Missing: Bold coyotes and school funding

Missing: Bold coyotes and school funding

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Dear Governor Ducey,

I can’t remember if I told you about the coyote that was living in my neighborhood. It’s hard to keep track of stories when our conversations go only one way. If you ever wrote me back, maybe we would have picked up a thread or two. We could have talked about fly fishing on the Fremont River or about our kids. I wonder how old your kids are now. My kids are 14 and 10. When I started writing letters to you, they were 9 and 5. Oh, the cliché that the more things change the more things stay the same. But not in the case of the coyote. When I first saw her bounce across the backyard, I thought she was a fox. But I watched her as she trotted through the neighborhood the next day and the next and, from her shorter tail and wider snout, I decided coyote. Female.  

She came by every day for a while. I got nervous for my cat Zane. He is mainly a wild animal and I make him stay inside most of the time, but he has a very persistent way of saying, “Let me out of the house or I’ll scratch your eyes out. Or your couch.” He wears a ridiculous clown collar that prevents him from catching and killing birds, but he sometimes finds mice. He goes out for a bit to do his rounds—up the stairs of the neighbor’s back porch, back down, around their kayak, next door onto the back porch where our other neighbors rely on his regularly scheduled visits to say hello. Then he comes home, eats and sleeps.

This routine might be a bit risky. As I watch the coyote and read that captured and killed coyotes’ stomach contents are 20 percent neighborhood cats, I worry for him. But I also resign myself to the possibility of him being eaten. If you’re going to play outside, cat, you’re going to have to live or die by the outside rules. I am probably not as hard-hearted as I pretend to be here. This cat is my true love. We spoon at night. But, I believe in a little tough love and, betraying my true love, I fell a little bit in love with the coyote.

When the dogs saw the coyote, they jumped and tugged at the leash. The coyote sat in the neighbor’s driveway and watched them pass. She was very chill, this coyote. I looked for her every day. One day, after I drove home from an oil change, I saw the coyote walking up the malapai rocks in front of my house. Zane, wandering under our deck, didn’t see the coyote until I honked. The coyote lurched. Zane jumped five feet in the air. He scrambled on top of the barbecue and onto the roof. The coyote turned and walked down the road.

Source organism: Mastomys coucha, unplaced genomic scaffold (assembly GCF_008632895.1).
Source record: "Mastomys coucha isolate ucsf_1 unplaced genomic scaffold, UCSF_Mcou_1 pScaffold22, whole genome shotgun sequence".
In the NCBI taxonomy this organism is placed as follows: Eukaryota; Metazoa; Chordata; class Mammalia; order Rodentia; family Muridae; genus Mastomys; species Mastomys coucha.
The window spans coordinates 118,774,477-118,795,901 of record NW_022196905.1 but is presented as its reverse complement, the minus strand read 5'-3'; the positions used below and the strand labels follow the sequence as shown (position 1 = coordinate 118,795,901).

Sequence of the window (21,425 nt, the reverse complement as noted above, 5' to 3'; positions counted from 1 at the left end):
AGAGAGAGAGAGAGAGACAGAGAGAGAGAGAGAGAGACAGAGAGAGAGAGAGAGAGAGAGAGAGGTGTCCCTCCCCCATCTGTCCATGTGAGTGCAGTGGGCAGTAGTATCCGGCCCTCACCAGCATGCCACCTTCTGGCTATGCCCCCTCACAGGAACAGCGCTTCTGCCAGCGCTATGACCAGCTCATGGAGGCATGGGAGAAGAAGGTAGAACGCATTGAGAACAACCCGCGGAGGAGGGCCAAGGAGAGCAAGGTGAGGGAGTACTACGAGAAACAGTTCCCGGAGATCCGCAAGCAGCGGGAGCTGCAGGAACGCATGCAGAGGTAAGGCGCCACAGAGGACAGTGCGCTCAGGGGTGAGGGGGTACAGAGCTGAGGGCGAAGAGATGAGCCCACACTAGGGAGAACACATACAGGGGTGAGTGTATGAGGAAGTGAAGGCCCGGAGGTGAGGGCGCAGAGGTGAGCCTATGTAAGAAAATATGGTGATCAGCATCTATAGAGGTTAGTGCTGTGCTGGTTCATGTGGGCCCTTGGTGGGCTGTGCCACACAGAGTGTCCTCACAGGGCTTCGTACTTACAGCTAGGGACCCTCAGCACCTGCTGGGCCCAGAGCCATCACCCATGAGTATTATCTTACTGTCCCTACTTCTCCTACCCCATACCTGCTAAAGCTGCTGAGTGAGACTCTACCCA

Then, sometime in September, the coyote disappeared. I don’t know if she was so chill that she made some neighbors nervous and they called the authorities. I don’t know if one of my neighbors trapped or shot her themselves. Maybe she just got tired of my cat’s routine and moved on. But I miss her. I still look for her every day.

It’s sad how things just disappear. I was looking at a chart about the one-cent temporary tax funding initiative that voters approved in 2011. The one-cent tax expired in 2014. Since 2014, schools have lost more than $857 million thanks to tax cuts. If you include cuts to capital funding for buildings and repair and the loss of full-day kindergarten, public schools have suffered a loss of $2 billion.

I barely remember the years of the one-cent tax increase. I don’t remember feeling poorer then, or richer. But when the tax expired, the teachers and principals must have looked around at their larger class sizes, for the missing counselors, at their corroding pipes, looked for the teachers who come to help struggling kids with math and reading, the teachers who provide after-school programs. They looked around every day and they missed them. The same way I keep looking for my coyote, they keep looking for where that funding went. Maybe, Governor Ducey, you could stop the missing. Bring the funding back.  

Nicole Walker is a professor at Northern Arizona University, and is the author of Quench Your Thirst with Salt and a collection of poems, This Noisy Egg. She edited, with Margot Singer, Bending Genre: Essays on Creative Nonfiction, and is the recipient of a fellowship from the National Endowment from the Arts. The thoughts expressed here are hers alone and not necessarily those of her employer. For more letters, visit www.nikwalk.blogspot.com.


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